Recessive dystrophic epidermolysis bullosa (RDEB) is a rare genetic skin disorder which requires intensive hand therapy to delay fusion of the digits. Existing dressings do not conform to the complex structure of the hand and are applied in patches held with additional bandages, leading to an occlusive environment. The aim was to co-design with patients a dressing glove based on their user experiences and needs.
Qualitative interviews and focus groups with children and adults with RDEB, and their carers, were conducted. Iterative feedback of design cues, bench and surrogate testing of materials and prototype refinement were achieved through collaborative codesign with patients, carers, clinicians and manufacturers.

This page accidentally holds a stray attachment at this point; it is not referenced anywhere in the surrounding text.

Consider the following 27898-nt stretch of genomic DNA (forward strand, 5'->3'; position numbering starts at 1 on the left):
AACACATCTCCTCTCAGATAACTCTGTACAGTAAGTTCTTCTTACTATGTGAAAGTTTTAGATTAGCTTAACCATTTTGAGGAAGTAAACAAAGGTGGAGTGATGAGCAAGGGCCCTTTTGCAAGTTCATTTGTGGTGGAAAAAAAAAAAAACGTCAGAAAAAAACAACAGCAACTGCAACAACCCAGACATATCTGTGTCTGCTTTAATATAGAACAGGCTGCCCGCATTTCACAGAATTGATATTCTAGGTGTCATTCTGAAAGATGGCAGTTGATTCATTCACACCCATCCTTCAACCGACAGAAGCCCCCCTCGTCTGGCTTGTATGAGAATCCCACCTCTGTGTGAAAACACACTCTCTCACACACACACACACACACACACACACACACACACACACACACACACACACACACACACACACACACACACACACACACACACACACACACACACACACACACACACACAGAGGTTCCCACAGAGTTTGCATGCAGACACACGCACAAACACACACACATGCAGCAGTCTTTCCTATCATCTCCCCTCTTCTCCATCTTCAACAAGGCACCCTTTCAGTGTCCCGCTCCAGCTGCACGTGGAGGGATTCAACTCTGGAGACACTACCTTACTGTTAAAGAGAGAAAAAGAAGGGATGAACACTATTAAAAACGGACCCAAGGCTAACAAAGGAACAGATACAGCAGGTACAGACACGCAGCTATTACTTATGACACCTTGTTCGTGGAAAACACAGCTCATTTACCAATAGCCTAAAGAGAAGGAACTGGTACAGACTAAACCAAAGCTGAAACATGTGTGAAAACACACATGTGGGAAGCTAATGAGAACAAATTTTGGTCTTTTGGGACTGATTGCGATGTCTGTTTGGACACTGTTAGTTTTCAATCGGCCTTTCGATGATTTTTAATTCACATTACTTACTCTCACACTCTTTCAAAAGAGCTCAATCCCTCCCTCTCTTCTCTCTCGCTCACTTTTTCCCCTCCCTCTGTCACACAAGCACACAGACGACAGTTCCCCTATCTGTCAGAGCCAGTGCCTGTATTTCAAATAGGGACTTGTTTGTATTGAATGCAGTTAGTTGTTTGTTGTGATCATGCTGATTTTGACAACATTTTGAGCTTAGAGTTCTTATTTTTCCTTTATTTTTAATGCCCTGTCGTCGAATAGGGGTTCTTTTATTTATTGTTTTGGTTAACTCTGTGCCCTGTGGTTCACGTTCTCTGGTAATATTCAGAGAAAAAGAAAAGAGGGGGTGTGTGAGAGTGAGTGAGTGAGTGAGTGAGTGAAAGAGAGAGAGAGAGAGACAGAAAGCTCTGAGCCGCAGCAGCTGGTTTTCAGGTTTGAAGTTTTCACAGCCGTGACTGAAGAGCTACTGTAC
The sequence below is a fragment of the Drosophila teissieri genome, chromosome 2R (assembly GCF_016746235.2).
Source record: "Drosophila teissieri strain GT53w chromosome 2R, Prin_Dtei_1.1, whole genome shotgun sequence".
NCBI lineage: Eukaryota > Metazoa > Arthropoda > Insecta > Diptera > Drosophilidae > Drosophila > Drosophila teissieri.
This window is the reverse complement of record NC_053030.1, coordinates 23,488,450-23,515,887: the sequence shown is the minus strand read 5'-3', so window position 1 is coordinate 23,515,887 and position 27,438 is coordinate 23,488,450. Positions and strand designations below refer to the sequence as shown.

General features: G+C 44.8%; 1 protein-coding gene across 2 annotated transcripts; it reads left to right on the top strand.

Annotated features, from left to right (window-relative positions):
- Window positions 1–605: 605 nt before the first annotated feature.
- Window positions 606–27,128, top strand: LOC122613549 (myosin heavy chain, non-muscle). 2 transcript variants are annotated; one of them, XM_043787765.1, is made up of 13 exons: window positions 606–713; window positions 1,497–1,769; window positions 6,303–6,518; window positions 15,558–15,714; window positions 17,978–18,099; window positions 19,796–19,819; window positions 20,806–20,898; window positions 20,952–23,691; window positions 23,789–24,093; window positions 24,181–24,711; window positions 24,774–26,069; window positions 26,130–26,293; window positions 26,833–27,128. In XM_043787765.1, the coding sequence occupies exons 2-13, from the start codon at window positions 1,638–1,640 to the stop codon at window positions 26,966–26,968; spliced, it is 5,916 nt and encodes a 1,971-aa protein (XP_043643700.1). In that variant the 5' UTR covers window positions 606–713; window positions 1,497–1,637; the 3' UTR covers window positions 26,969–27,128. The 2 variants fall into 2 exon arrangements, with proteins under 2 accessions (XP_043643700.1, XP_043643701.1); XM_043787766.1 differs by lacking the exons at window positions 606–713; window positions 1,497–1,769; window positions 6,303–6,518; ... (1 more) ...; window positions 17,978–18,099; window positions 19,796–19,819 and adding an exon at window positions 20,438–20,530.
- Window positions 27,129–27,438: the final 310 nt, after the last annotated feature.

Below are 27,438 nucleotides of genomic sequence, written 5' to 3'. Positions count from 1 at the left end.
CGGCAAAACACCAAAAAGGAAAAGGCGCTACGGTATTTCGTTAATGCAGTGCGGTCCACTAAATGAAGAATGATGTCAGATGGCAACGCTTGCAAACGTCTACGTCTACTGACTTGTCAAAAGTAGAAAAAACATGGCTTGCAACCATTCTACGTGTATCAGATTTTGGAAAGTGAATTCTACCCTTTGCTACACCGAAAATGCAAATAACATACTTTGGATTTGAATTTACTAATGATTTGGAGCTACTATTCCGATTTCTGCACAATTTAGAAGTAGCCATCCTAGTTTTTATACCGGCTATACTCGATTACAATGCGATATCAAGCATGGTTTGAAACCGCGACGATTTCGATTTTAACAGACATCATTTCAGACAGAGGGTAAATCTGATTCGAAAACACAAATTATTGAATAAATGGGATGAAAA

Thematic analysis generated eight user needs and corresponding design cues, addressing issues of absorbency, adherence, comfort, adaptability, ease of application and removal, breathability, protection, and hand hygiene. A prototype was selected for proof of concept testing.
This novel dressing glove design met the patient's requirements for a dressing, which conformed to the hand structure and sat in the web spaces to keep fingers separated. Proof of concept testing has since been undertaken with patients to determine performance, value for money and whether further developments are required.